Thank You Zine



  • 5.5" X 8.5"
  • 12 PAGES


It was before the war. I can still remember the last image I saw before it was announced. I was still in school, studying the back of a woman I thought I loved when the television was turned on. 

Ten years later and I'm running around those same streets. The buildings have long been cleaned up now. It's 5 in the morning, the sun has just started to rise and that soft blue light only inherent in a New York dawn is flooding every corner of concrete. I get on my bike and ride up 6th Avenue.

On 34th Street Edgar is barely waking. I come by with half a sandwich for him and we watch the sunrise move from its beginning blue to a glistening yellow. We both smile and it isn't long before I walk away, get back on my bike, and ride further towards the park. People are already starting to lay down their towels on the lawn; 7am now and a flock of birds moves off in the distance. Winged schools of fish moving through that sky just as blue as that water from years ago. I find my normal spot in Sheep's Meadow underneath a lone tree by the westside entrance, take off my shoes and lay down. I use a book as an eyeshade and go to sleep for a few hours until I'm awoken by what seems to be a Dolby engineered lamaze class- a crescendo of runners breathing in 2/4 time. I wonder if Monk made compositions to the patterns of breathing, or perhaps Satie- a brief thought, but one worth mentioning for it will follow me throughout the rest of the day and eventually occupy a brief blip of space today. It's a bit before 11am. I find my bike on 67th Street and walk it a few blocks down, staring at the sets of trees that line every lane. 

Two years later and I'm walking somewhere in LA. Different trees and a different street. The sun is falling instead of rising when I remember that memory of living in New York. A deep melancholy runs over me as cars speed by with the debris of small leaves, each passing vehicle pulverizing the bits of those leaves till they're no more than small fragments of dust along the crease of the curb. I sit down, studying the abstract shapes of the twigs. From what I remember the street is Rossmore, but I could be wrong. It was near that small strip of green where the golf course is. I pull out a piece of paper and write down a few things I don't have the courage to tell her. Another car comes careening by and I throw the paper in its wake, watching the wind carry it up and over the fence. A small sentence floating in the wind.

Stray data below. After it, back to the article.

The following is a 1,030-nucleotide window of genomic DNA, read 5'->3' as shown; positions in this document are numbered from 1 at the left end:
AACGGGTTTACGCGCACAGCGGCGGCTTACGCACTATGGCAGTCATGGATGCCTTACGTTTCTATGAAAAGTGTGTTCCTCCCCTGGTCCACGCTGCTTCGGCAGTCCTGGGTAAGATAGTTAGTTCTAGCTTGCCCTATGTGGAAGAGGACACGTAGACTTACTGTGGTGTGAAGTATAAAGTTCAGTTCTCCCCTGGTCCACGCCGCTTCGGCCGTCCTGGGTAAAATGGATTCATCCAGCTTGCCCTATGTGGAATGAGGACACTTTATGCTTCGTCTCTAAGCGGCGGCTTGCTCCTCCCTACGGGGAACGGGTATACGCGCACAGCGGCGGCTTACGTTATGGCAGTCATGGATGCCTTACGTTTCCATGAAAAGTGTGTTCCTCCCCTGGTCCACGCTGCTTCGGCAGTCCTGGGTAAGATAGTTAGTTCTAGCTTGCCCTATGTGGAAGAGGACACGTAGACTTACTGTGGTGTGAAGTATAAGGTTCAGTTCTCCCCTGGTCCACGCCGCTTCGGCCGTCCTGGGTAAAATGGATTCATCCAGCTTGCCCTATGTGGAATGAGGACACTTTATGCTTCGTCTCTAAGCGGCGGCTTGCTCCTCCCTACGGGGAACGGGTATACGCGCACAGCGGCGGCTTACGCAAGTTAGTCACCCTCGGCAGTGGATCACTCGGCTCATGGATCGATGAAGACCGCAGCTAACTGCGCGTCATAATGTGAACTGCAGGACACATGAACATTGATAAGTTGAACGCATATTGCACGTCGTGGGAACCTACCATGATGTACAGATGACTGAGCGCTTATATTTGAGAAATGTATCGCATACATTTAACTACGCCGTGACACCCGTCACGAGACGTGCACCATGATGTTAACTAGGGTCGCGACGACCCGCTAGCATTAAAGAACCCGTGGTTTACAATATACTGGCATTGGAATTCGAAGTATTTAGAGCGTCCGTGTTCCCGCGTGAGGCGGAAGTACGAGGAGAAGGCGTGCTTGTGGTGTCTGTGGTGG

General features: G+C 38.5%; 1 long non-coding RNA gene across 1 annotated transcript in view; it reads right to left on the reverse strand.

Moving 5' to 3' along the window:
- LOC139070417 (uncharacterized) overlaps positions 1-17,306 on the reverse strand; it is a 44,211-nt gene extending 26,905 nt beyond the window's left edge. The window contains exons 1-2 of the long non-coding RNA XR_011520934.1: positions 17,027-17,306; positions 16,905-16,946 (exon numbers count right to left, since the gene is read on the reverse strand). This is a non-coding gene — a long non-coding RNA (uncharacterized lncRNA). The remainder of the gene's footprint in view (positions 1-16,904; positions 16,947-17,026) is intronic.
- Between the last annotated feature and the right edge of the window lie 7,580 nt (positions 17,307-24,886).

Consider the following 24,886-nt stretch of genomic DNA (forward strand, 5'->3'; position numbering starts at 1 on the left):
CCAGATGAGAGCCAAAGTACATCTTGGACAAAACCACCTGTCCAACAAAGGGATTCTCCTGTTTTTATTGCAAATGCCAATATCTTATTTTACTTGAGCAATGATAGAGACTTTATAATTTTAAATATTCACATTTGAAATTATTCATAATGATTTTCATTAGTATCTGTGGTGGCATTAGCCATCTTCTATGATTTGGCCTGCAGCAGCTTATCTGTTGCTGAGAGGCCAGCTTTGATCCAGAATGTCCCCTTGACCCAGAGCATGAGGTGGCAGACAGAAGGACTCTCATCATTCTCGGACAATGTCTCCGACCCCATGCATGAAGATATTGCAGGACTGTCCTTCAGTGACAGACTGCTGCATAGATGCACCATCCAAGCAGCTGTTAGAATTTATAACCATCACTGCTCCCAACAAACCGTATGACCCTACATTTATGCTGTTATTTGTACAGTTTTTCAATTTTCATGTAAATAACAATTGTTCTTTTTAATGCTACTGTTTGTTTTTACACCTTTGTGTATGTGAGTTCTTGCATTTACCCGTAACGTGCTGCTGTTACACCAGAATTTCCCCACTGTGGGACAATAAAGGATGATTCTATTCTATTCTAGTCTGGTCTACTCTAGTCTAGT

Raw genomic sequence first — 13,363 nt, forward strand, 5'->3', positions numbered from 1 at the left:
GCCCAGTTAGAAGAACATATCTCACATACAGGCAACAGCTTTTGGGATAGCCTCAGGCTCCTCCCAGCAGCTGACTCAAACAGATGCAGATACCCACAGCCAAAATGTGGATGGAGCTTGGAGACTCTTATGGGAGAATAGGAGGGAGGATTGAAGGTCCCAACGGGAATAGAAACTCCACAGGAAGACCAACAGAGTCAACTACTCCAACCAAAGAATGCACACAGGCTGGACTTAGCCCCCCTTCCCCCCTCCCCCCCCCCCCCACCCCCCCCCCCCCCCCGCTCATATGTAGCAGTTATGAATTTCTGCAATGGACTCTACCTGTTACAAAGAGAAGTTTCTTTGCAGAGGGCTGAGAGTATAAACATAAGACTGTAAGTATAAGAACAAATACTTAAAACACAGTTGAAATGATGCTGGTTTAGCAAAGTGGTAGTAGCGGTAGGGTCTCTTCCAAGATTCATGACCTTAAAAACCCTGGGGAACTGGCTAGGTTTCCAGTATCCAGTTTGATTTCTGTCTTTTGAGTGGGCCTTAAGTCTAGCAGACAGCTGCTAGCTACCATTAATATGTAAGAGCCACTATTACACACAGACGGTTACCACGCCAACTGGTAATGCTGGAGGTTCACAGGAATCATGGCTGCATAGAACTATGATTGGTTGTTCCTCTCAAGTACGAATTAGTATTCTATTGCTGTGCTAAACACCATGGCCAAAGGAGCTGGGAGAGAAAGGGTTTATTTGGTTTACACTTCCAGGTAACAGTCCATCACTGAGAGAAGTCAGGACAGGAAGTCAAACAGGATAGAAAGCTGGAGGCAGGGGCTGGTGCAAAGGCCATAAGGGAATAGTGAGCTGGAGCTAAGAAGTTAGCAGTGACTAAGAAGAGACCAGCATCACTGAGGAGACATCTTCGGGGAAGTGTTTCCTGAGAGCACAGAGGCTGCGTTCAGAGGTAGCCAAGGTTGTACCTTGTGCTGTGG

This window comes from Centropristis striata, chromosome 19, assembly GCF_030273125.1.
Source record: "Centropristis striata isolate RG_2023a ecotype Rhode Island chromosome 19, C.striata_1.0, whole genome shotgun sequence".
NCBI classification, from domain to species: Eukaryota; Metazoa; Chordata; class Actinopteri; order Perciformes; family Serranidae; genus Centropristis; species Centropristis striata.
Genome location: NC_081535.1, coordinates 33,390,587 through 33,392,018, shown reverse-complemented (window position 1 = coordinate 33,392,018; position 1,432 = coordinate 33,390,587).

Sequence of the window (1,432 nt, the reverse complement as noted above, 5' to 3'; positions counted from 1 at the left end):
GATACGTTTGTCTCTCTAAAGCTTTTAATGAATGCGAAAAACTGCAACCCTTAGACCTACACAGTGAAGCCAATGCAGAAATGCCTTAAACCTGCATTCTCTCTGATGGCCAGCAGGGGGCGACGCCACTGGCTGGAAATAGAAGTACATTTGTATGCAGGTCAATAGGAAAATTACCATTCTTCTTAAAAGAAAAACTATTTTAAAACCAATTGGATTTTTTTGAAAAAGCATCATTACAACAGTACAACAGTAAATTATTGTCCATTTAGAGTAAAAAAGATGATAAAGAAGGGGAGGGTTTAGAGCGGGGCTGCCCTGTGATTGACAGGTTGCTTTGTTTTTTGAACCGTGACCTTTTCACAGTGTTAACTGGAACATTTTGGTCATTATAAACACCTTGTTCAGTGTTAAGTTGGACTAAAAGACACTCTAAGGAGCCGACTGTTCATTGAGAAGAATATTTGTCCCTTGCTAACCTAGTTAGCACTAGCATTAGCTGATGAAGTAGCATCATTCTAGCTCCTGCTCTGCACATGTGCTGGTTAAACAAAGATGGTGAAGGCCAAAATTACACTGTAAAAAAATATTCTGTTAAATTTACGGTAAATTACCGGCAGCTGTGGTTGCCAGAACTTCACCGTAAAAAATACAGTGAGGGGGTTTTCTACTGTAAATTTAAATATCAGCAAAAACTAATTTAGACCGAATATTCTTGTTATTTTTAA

I get up from the curb and start to walk towards the bus stop until I hear someone calling me. Through the fence I hear his voice. It's getting progressively louder until I can hear his breath. I-I found your paper, he stutters for a moment taking in small breaths. I was sitting on the green and saw your paper, you ok? 
The fence has a grated vinyl sheet over it, covering its holes and obscuring my view. I had discovered an outdoor confession booth. We talk for a moment and I hear him sit down, joining him and doing the same. And in the span of an hour a volley of memories exchanged from one person to another, without any visuals but the cars passing on the street in front of me. I never found out what he looks like, but still see the face I invented for him in my mind: he is thin, a small amount of stubble with one of those turned in chins. An invented image of his face to match his voice; a tender calm while he told me that Maria was sick, his two children living with his mother, himself an alcoholic. I remember this. But I can't see it, see him. Just as fine, to see that fence, its woven vinyl obscuration and that street with its multitude of cars moving north and south as those trees occupy space just like those others on 67th street did 10 years ago. How is it possible to be in the present when one has a memory? 

Our conversation ends, and I walk the sidewalk-less street a few blocks north to Melrose. I sit down on the floor, waiting for the bus, staring at Sunset above- not a person smiling, everyone staring at a collection of lights hanging about 30 feet above the street. A red light blinks to green, and all the eyes change their course and direction of view toward the street: its ambling asphalt and rhythm of ribbon stretching past that boulevard called Sunset and toward the real thing. And I sit there, mind muttering the words said and spoken from that nameless and faceless man whose words reached beyond the woven vinyl, a question: what has happiness contributed, what event or change in our world besides a state of being?
I sat there and thought about his words, a smile on my face.
And at that moment I could think of nothing but how lucky I was and am. I thought about everyone I've ever loved, left and been close with. It takes at least an hour to get anywhere in Los Angeles by bus. Normally I'll stare out a window, but as I got on and sat down I instinctively pulled out a pen and paper and began writing this and that. The this being what you are reading now, and the that being the zine above. 

Thank you. If I knew your name it would be in here too.